The picnic and festival, given last Saturday, on the occasion of the laying of the corner stone of the new Catholic church at Bloomsdale was a very enjoyable affair. The ceremony was conducted by the Vicar General of the diocese assisted by Father Mullenbach of Punjaub and Lilley of St. Mary. A feeling and eloquent sermon was delivered by Father Liley at the conclusion of the ceremony. The site selected for the picnic was in a valley between the Church and Carron’s store. Stalls containing refreshments and good things generally were erected, a sumpious repast was spread from twelve o’clock until four and all and singlar such means as could be devised to render the festival pleasant and entertaining were adopted. Speeches were mad by Judge Robbins and W. F. Cox, Esq., and sweet music was discoursed by the Bloomsdale string band. Taken altogether we can but congratulate the managers upon the taste and executive skill displayed in the arrangement of the grounds and for the admirable harmony and good order that seemed to prevade the entire assemblage.
A little daughter of D. A. January living at Jennings station, St; Louis county, was burnt to death on Tuesday, the 27th inst. In company with playmates she was amusing herself with a child’s stove in a play-house about a hundred yards from the residence when her clothes caught fire.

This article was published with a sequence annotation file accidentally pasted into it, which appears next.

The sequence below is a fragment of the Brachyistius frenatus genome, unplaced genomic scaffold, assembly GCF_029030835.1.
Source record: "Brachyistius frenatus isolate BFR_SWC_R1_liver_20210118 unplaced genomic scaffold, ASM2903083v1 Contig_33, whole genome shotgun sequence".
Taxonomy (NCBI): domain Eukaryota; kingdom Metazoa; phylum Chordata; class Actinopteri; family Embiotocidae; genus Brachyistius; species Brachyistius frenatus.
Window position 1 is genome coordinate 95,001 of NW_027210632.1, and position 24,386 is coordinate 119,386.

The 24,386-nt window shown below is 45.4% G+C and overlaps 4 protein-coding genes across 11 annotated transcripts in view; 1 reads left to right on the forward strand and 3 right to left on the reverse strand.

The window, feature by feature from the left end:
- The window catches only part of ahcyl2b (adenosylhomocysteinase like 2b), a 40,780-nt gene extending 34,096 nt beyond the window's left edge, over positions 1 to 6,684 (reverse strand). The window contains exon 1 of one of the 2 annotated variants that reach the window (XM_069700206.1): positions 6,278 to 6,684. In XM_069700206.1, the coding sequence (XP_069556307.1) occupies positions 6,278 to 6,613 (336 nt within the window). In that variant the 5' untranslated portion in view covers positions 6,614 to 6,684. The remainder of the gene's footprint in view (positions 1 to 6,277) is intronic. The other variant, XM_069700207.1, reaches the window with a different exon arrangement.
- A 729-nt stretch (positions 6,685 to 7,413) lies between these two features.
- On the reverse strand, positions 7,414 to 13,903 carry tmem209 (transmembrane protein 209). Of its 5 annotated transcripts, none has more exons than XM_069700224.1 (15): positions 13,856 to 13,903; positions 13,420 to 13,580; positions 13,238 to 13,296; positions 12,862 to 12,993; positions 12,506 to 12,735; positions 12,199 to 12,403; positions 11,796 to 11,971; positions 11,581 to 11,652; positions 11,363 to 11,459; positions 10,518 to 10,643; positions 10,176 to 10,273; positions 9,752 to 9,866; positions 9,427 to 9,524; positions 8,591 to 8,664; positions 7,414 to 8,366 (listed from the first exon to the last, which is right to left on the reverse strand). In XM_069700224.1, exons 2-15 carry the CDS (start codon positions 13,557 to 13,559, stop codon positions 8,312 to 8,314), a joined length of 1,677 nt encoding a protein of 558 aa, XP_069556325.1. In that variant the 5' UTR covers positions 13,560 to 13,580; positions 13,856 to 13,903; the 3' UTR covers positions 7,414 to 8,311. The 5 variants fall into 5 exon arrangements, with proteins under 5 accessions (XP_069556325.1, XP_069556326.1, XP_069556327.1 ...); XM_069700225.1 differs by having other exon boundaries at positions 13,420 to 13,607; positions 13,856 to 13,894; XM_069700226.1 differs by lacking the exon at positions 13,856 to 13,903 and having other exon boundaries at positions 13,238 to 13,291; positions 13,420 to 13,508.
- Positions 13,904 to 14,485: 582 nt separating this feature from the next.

Fair Play–Sep. 24, 1874
Seventy Five Feet From Life to Death–
An accident of a terrible nature killed John Anslinger, a salseman of the Mitchell Furniture company No. 519 St. Charles street, at ten o’clock yesterday morning. He went up by the elevator to the fourth flour, to attend the getting out of a piece of furniture, and after he had gotten off the platform, it went up to the fifth floor. A few moments afterward one of the workmen saw Mr. Anslinger, who had been standing not far from the hatchway, walked backwards toward the opening, dragging a sofa, and there is but little doubt that he had failed to notice the elevator raising to the floor above after dropping him, and that he labored under the impression that it was still waiting for him at a level with the fourth floor. He fell a distance of seventy five feet to the basement door, and as he fell his efforts to save himself turned his body in the air, so that he alighted upon his head and left shoulder. The bones were crushed to atoms and the poor fellow expired almost instantly. The accident occasioned great grief in the breasts of his employers, who held him in high esteem. They have made provisions to give him a decent burial, and will look after his private affairs. Deceased leaves one child, a boy nearly eight years of age.